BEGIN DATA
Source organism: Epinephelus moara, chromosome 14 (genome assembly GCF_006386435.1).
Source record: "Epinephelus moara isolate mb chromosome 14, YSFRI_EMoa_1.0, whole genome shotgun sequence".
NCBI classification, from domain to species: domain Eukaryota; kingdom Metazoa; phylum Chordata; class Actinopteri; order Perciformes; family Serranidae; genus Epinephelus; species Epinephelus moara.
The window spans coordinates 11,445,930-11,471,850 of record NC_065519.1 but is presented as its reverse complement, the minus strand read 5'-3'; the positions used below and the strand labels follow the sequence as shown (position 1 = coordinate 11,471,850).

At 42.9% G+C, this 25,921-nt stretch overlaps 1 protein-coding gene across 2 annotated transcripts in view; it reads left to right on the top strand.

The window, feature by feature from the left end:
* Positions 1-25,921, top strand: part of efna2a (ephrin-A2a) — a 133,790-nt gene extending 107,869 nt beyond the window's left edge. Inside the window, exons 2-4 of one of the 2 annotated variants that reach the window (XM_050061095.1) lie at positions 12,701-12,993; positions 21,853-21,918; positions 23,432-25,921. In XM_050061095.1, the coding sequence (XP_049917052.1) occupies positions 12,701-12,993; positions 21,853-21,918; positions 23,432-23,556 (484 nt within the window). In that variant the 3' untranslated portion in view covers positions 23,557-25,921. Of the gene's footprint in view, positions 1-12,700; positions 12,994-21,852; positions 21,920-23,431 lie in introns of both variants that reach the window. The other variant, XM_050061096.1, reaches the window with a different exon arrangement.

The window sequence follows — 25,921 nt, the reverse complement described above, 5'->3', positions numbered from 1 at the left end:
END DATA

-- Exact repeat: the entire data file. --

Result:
Source organism: Epinephelus moara, chromosome 14 (genome assembly GCF_006386435.1).
Source record: "Epinephelus moara isolate mb chromosome 14, YSFRI_EMoa_1.0, whole genome shotgun sequence".
NCBI classification, from domain to species: domain Eukaryota; kingdom Metazoa; phylum Chordata; class Actinopteri; order Perciformes; family Serranidae; genus Epinephelus; species Epinephelus moara.
The window spans coordinates 11,445,930-11,471,850 of record NC_065519.1 but is presented as its reverse complement, the minus strand read 5'-3'; the positions used below and the strand labels follow the sequence as shown (position 1 = coordinate 11,471,850).

At 42.9% G+C, this 25,921-nt stretch overlaps 1 protein-coding gene across 2 annotated transcripts in view; it reads left to right on the top strand.

The window, feature by feature from the left end:
* Positions 1-25,921, top strand: part of efna2a (ephrin-A2a) — a 133,790-nt gene extending 107,869 nt beyond the window's left edge. Inside the window, exons 2-4 of one of the 2 annotated variants that reach the window (XM_050061095.1) lie at positions 12,701-12,993; positions 21,853-21,918; positions 23,432-25,921. In XM_050061095.1, the coding sequence (XP_049917052.1) occupies positions 12,701-12,993; positions 21,853-21,918; positions 23,432-23,556 (484 nt within the window). In that variant the 3' untranslated portion in view covers positions 23,557-25,921. Of the gene's footprint in view, positions 1-12,700; positions 12,994-21,852; positions 21,920-23,431 lie in introns of both variants that reach the window. The other variant, XM_050061096.1, reaches the window with a different exon arrangement.

The window sequence follows — 25,921 nt, the reverse complement described above, 5'->3', positions numbered from 1 at the left end: